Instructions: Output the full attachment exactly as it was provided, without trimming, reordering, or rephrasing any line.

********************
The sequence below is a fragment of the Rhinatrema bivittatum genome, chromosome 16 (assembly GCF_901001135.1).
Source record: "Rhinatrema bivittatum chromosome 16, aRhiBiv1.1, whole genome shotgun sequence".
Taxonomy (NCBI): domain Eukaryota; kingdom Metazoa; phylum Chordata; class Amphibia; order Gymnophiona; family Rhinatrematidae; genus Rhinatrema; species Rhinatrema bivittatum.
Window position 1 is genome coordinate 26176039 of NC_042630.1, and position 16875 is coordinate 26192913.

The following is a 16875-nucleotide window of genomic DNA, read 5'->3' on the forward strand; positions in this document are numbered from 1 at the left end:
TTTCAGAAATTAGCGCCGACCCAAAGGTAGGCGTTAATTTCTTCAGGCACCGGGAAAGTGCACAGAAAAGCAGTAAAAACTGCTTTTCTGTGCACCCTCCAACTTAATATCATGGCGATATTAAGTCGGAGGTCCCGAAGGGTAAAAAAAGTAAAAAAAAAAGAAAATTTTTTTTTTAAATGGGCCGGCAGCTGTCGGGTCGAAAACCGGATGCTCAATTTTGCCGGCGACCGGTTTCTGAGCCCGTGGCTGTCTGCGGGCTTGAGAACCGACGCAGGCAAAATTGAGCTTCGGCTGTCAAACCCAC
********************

The sequence below is a fragment of the Rhinatrema bivittatum genome, chromosome 16 (assembly GCF_901001135.1).
Source record: "Rhinatrema bivittatum chromosome 16, aRhiBiv1.1, whole genome shotgun sequence".
Taxonomy (NCBI): domain Eukaryota; kingdom Metazoa; phylum Chordata; class Amphibia; order Gymnophiona; family Rhinatrematidae; genus Rhinatrema; species Rhinatrema bivittatum.
Window position 1 is genome coordinate 26176039 of NC_042630.1, and position 16875 is coordinate 26192913.

The following is a 16875-nucleotide window of genomic DNA, read 5'->3' on the forward strand; positions in this document are numbered from 1 at the left end:
TTTCAGAAATTAGCGCCGACCCAAAGGTAGGCGTTAATTTCTTCAGGCACCGGGAAAGTGCACAGAAAAGCAGTAAAAACTGCTTTTCTGTGCACCCTCCAACTTAATATCATGGCGATATTAAGTCGGAGGTCCCGAAGGGTAAAAAAAGTAAAAAAAAAAGAAAATTTTTTTTTTAAATGGGCCGGCAGCTGTCGGGTCGAAAACCGGATGCTCAATTTTGCCGGCGACCGGTTTCTGAGCCCGTGGCTGTCTGCGGGCTTGAGAACCGACGCAGGCAAAATTGAGCTTCGGCTGTCAAACCCAC